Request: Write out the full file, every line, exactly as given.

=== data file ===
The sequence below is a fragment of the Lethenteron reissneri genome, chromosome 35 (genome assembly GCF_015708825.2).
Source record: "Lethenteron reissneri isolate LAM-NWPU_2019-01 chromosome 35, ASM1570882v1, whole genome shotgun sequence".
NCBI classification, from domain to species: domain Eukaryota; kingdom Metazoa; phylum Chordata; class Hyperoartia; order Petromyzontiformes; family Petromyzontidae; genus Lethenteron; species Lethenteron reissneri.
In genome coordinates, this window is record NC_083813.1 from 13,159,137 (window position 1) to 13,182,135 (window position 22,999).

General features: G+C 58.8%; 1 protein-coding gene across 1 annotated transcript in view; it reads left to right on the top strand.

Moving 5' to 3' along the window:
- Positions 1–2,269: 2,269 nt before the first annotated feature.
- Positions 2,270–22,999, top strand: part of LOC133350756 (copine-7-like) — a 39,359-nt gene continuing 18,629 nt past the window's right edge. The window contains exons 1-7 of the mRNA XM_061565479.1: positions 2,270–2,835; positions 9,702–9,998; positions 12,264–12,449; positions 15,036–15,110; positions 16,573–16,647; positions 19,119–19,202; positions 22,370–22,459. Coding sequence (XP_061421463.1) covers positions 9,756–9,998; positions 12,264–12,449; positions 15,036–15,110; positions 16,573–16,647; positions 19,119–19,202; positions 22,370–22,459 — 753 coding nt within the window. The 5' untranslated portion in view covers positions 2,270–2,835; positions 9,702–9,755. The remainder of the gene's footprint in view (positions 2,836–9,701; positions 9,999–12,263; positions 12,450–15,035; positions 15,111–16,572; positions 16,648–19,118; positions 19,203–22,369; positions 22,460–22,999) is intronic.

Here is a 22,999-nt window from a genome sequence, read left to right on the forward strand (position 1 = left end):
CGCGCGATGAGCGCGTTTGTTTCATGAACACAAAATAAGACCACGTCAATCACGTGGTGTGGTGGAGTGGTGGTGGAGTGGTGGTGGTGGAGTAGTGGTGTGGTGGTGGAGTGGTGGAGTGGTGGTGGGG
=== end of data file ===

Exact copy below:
The sequence below is a fragment of the Lethenteron reissneri genome, chromosome 35 (genome assembly GCF_015708825.2).
Source record: "Lethenteron reissneri isolate LAM-NWPU_2019-01 chromosome 35, ASM1570882v1, whole genome shotgun sequence".
NCBI classification, from domain to species: domain Eukaryota; kingdom Metazoa; phylum Chordata; class Hyperoartia; order Petromyzontiformes; family Petromyzontidae; genus Lethenteron; species Lethenteron reissneri.
In genome coordinates, this window is record NC_083813.1 from 13,159,137 (window position 1) to 13,182,135 (window position 22,999).

General features: G+C 58.8%; 1 protein-coding gene across 1 annotated transcript in view; it reads left to right on the top strand.

Moving 5' to 3' along the window:
- Positions 1–2,269: 2,269 nt before the first annotated feature.
- Positions 2,270–22,999, top strand: part of LOC133350756 (copine-7-like) — a 39,359-nt gene continuing 18,629 nt past the window's right edge. The window contains exons 1-7 of the mRNA XM_061565479.1: positions 2,270–2,835; positions 9,702–9,998; positions 12,264–12,449; positions 15,036–15,110; positions 16,573–16,647; positions 19,119–19,202; positions 22,370–22,459. Coding sequence (XP_061421463.1) covers positions 9,756–9,998; positions 12,264–12,449; positions 15,036–15,110; positions 16,573–16,647; positions 19,119–19,202; positions 22,370–22,459 — 753 coding nt within the window. The 5' untranslated portion in view covers positions 2,270–2,835; positions 9,702–9,755. The remainder of the gene's footprint in view (positions 2,836–9,701; positions 9,999–12,263; positions 12,450–15,035; positions 15,111–16,572; positions 16,648–19,118; positions 19,203–22,369; positions 22,460–22,999) is intronic.

Here is a 22,999-nt window from a genome sequence, read left to right on the forward strand (position 1 = left end):
CGCGCGATGAGCGCGTTTGTTTCATGAACACAAAATAAGACCACGTCAATCACGTGGTGTGGTGGAGTGGTGGTGGAGTGGTGGTGGTGGAGTAGTGGTGTGGTGGTGGAGTGGTGGAGTGGTGGTGGGG